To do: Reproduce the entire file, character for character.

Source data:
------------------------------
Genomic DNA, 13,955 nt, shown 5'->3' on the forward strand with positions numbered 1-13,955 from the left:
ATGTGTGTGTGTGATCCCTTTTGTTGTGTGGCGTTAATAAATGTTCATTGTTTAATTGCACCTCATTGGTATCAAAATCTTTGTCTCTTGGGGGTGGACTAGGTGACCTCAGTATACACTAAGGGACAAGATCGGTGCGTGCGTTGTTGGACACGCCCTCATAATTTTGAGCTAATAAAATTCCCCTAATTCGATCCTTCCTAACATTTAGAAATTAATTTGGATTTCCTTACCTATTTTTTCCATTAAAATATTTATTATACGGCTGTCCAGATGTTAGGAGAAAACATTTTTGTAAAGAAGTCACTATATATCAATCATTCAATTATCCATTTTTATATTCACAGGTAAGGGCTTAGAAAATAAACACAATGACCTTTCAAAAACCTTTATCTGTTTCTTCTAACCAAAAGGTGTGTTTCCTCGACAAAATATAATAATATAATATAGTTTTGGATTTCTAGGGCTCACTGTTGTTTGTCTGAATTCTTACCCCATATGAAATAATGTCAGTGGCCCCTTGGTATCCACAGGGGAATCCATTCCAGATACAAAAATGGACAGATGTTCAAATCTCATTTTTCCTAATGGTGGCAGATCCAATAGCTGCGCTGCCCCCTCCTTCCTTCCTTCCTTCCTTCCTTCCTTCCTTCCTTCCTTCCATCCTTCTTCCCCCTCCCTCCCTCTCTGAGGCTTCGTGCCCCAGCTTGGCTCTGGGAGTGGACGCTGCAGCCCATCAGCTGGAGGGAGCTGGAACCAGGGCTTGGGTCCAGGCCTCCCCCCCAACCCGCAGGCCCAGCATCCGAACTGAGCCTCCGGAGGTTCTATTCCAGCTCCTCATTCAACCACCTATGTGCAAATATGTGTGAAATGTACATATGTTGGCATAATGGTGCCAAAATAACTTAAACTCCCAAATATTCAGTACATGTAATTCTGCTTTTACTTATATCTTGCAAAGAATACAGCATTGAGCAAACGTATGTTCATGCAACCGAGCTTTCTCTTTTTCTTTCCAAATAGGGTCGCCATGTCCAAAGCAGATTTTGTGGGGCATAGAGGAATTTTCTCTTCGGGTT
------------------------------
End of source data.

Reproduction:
Genomic DNA, 13,955 nt, shown 5'->3' on the forward strand with positions numbered 1-13,955 from the left:
ATGTGTGTGTGTGATCCCTTTTGTTGTGTGGCGTTAATAAATGTTCATTGTTTAATTGCACCTCATTGGTATCAAAATCTTTGTCTCTTGGGGGTGGACTAGGTGACCTCAGTATACACTAAGGGACAAGATCGGTGCGTGCGTTGTTGGACACGCCCTCATAATTTTGAGCTAATAAAATTCCCCTAATTCGATCCTTCCTAACATTTAGAAATTAATTTGGATTTCCTTACCTATTTTTTCCATTAAAATATTTATTATACGGCTGTCCAGATGTTAGGAGAAAACATTTTTGTAAAGAAGTCACTATATATCAATCATTCAATTATCCATTTTTATATTCACAGGTAAGGGCTTAGAAAATAAACACAATGACCTTTCAAAAACCTTTATCTGTTTCTTCTAACCAAAAGGTGTGTTTCCTCGACAAAATATAATAATATAATATAGTTTTGGATTTCTAGGGCTCACTGTTGTTTGTCTGAATTCTTACCCCATATGAAATAATGTCAGTGGCCCCTTGGTATCCACAGGGGAATCCATTCCAGATACAAAAATGGACAGATGTTCAAATCTCATTTTTCCTAATGGTGGCAGATCCAATAGCTGCGCTGCCCCCTCCTTCCTTCCTTCCTTCCTTCCTTCCTTCCTTCCTTCCTTCCATCCTTCTTCCCCCTCCCTCCCTCTCTGAGGCTTCGTGCCCCAGCTTGGCTCTGGGAGTGGACGCTGCAGCCCATCAGCTGGAGGGAGCTGGAACCAGGGCTTGGGTCCAGGCCTCCCCCCCAACCCGCAGGCCCAGCATCCGAACTGAGCCTCCGGAGGTTCTATTCCAGCTCCTCATTCAACCACCTATGTGCAAATATGTGTGAAATGTACATATGTTGGCATAATGGTGCCAAAATAACTTAAACTCCCAAATATTCAGTACATGTAATTCTGCTTTTACTTATATCTTGCAAAGAATACAGCATTGAGCAAACGTATGTTCATGCAACCGAGCTTTCTCTTTTTCTTTCCAAATAGGGTCGCCATGTCCAAAGCAGATTTTGTGGGGCATAGAGGAATTTTCTCTTCGGGTT